HC Deb 11 May 1840 vol 53 cc1367-9
Sir Robert Peel

had given notice of a question which he intended to put to the hon. and learned Gentleman, the Attorney-general, on a matter of very great importance, and which referred principally to an impost levied in this country of not less than seven millions a year. It appeared that the sum raised annually for poor-rates and county-rates might be taken at six millions, and the highway and other rates at 1,100,000l. a year; and, consequently, upon an average of three years, there had been seven millions raised yearly upon these imposts. The question he had to put was, upon what principle was that impost to be assessed? He thought that, in consequence of the conflicting decisions of the Court of Queen's Bench, and the almost known illegality of every rate that was made, Parliament ought not to separate without giving a practical answer to this question. At present, the utmost doubt arose as to the validity of any rate that might be imposed, and this would be proved by a short reference to the circular published by the Poor-law Commissioners. The Court of Queen's Bench had lately decided, that stock in trade ought to be rated, and the Poor-law. Commissioners had given notice to the country that no rate would be valid, or, at least, that any rate which did not include stock in trade was liable to be appealed against; on the other hand, it appeared that it was almost impossible properly to rate stock in trade, [cheers.] He was glad to hear by those cheers, that the hon. Gentleman and his friends were aware of the importance of this question, and if the proposition he had laid down were granted, it followed as a necessity that there could be no validity in any rate. An official publication, a kind of circular, had been put forth by the Poor-law Commissioners, containing much useful instruction on many matters which were the subject of the law, and this circular was taken as the guide by the subordinate authorities relative to the mode of administering the law. In this circular it was stated, that on the 6th of March last, the Poor-law Commissioners gave notice, that since the decision of the Court of Queen's Bench, in the case of the Queen v. Lumsdaine, there remained no longer any doubt as to the liability of stock in trade to be rated, and that every rate might be successfully appealed against, if any inhabitant having productive stock in trade were not rated for it. The circular then proceeded to say, that a rate in respect of stock in trade could only be made upon such persons as were actually inhabitants, so that a large proportion of the property in every place, which belonged to persons who were not resident, was not liable to be rated. The Commissioners further stated, that it was not all the productive stock in trade which an inhabitant possessed that was liable to be rated. Suppose, then, the parish officers included the stock in trade of the resident inhabitants, what would be the consequence? It was only the clear liquidated surplus, after payment of all the owner's debts, that was liable; and it was decided in the case of Rex v. White, that personal property must not be rated at random, and that the overseers must be able to prove its exact amount. So that the parochial officers must find out the exact liability of the parties before they could enforce a rate. Besides, Lord Mansfield, in another case, laid it down, that personal property was only the surplus after paying the owner's debts, a proper sum for the maintenance of his family, and also other necessary expenses; and if a parish officer made a rate, not properly apportioning the sum after ascertaining these particulars, that rate was liable to be appealed against just as much as if the property had not been included at all. Such was the present state of the law with respect to an annual impost amounting to seven millions, and he thought that by this simple statement, he had clearly established the absolute necessity of preventing the confusion that must arise by a distinct declaration of the law. He would therefore ask, whether it were the intention of her Majesty's Government to recommend Parliament to interfere, and pass a measure to reconcile the conflicting decisions of the Court of Queen's Bench, and to satisfy the public mind upon the point, whether stock in trade ought to be rated?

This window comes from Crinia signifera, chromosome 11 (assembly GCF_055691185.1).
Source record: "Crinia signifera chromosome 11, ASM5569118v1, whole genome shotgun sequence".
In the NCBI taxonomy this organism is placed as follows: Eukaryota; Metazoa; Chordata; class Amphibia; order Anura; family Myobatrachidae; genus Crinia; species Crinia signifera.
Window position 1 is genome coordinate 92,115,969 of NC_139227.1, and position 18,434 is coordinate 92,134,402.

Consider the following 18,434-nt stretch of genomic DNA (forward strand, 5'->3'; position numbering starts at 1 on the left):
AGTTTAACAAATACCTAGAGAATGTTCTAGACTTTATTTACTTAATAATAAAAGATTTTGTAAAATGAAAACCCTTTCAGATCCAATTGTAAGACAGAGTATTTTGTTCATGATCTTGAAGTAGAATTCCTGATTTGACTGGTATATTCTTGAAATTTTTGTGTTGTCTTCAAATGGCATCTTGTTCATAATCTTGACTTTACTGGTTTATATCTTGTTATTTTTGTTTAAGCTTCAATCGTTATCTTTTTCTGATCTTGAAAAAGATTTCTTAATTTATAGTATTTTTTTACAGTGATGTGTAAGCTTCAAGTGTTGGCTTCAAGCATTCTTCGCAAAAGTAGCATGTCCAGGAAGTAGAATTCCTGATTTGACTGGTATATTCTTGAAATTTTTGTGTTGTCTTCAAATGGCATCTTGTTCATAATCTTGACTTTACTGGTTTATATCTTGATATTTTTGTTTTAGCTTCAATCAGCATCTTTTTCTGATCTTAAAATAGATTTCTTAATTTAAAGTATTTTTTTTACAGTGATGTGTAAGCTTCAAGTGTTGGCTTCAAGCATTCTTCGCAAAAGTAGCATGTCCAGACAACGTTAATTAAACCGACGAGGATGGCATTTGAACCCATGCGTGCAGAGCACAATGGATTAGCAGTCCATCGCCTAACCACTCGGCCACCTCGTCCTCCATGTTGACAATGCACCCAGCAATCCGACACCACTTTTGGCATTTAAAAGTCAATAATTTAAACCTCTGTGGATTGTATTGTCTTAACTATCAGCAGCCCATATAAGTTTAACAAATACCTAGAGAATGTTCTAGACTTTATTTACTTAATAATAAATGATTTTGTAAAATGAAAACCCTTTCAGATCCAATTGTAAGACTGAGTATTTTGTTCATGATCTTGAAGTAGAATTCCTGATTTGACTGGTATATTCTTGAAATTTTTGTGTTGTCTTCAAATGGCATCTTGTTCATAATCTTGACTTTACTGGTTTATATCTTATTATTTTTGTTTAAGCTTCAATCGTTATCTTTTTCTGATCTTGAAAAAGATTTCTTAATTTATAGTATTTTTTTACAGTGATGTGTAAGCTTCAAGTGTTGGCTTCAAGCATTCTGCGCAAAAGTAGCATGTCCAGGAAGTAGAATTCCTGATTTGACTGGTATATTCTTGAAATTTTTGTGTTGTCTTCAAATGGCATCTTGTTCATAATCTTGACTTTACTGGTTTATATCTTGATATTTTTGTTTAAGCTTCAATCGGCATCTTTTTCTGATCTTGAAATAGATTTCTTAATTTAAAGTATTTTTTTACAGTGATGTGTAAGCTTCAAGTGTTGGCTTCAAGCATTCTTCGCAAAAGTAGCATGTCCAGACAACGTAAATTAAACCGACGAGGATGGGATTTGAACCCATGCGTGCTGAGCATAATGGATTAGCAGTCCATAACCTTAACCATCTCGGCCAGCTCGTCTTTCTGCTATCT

The Attorney General

said, that since the right hon. Baronet had given notice of his question, it had unfortunately hap- pened, that he had not been able to consult with his noble Friend at the head of her Majesty's Government in that House, but he felt no difficulty in stating his own opinion, and explaining the advice which he would certainly give, and which he had no doubt would be followed. He thought that a bill ought to be introduced immediately to apply a remedy. There was no doubt that ever since the statute of the 43d Eliz. the stock in trade was liable to be rated, and that such stock in trade must belong to inhabitants who were resident. But such were the difficulties attending the assessment, that throughout almost all the parishes in England the rating had fallen into disuse. The law remained, however, as he had stated; lately there was an appeal against the rate, in which he had the honour to appear as counsel, and the court decided, as he had anticipated, that a rate omitting the stock in trade was bad. Such a state of the law ought not to continue, for it forced a most inquisitorial research into the private affairs of individuals, and his recommendation would be, either that a separate bill should be introduced, or that a clause should be inserted in some bill during its progress through the House, to make that custom which had prevailed by universal consent a part of the law, and to declare that stock in trade should not be rated to the poor rates, and, consequently, not to the county rate, or any other rate.